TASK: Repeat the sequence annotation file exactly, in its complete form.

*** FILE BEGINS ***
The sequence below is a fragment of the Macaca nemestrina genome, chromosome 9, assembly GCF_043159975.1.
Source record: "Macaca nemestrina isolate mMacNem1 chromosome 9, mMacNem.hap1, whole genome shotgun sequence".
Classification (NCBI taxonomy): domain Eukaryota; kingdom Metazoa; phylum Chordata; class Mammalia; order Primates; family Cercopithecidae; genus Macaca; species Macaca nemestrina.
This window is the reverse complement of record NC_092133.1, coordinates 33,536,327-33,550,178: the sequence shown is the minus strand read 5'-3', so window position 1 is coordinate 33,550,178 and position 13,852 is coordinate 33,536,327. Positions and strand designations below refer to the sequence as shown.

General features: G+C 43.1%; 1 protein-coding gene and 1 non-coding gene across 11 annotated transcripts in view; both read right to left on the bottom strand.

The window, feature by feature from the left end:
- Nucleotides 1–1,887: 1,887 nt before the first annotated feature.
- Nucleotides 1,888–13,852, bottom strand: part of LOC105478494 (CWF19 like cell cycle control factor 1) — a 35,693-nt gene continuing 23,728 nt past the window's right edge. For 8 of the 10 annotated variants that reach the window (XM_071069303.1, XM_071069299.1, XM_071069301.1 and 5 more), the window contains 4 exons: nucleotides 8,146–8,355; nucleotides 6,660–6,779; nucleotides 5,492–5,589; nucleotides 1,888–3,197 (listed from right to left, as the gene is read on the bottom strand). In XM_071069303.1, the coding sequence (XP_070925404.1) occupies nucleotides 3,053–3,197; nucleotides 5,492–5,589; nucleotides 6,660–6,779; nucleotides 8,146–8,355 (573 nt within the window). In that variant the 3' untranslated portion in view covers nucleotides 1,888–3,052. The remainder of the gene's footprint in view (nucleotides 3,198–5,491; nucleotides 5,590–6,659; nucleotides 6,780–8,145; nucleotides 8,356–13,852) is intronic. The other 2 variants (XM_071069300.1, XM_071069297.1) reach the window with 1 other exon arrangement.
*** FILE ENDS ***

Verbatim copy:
The sequence below is a fragment of the Macaca nemestrina genome, chromosome 9, assembly GCF_043159975.1.
Source record: "Macaca nemestrina isolate mMacNem1 chromosome 9, mMacNem.hap1, whole genome shotgun sequence".
Classification (NCBI taxonomy): domain Eukaryota; kingdom Metazoa; phylum Chordata; class Mammalia; order Primates; family Cercopithecidae; genus Macaca; species Macaca nemestrina.
This window is the reverse complement of record NC_092133.1, coordinates 33,536,327-33,550,178: the sequence shown is the minus strand read 5'-3', so window position 1 is coordinate 33,550,178 and position 13,852 is coordinate 33,536,327. Positions and strand designations below refer to the sequence as shown.

General features: G+C 43.1%; 1 protein-coding gene and 1 non-coding gene across 11 annotated transcripts in view; both read right to left on the bottom strand.

The window, feature by feature from the left end:
- Nucleotides 1–1,887: 1,887 nt before the first annotated feature.
- Nucleotides 1,888–13,852, bottom strand: part of LOC105478494 (CWF19 like cell cycle control factor 1) — a 35,693-nt gene continuing 23,728 nt past the window's right edge. For 8 of the 10 annotated variants that reach the window (XM_071069303.1, XM_071069299.1, XM_071069301.1 and 5 more), the window contains 4 exons: nucleotides 8,146–8,355; nucleotides 6,660–6,779; nucleotides 5,492–5,589; nucleotides 1,888–3,197 (listed from right to left, as the gene is read on the bottom strand). In XM_071069303.1, the coding sequence (XP_070925404.1) occupies nucleotides 3,053–3,197; nucleotides 5,492–5,589; nucleotides 6,660–6,779; nucleotides 8,146–8,355 (573 nt within the window). In that variant the 3' untranslated portion in view covers nucleotides 1,888–3,052. The remainder of the gene's footprint in view (nucleotides 3,198–5,491; nucleotides 5,590–6,659; nucleotides 6,780–8,145; nucleotides 8,356–13,852) is intronic. The other 2 variants (XM_071069300.1, XM_071069297.1) reach the window with 1 other exon arrangement.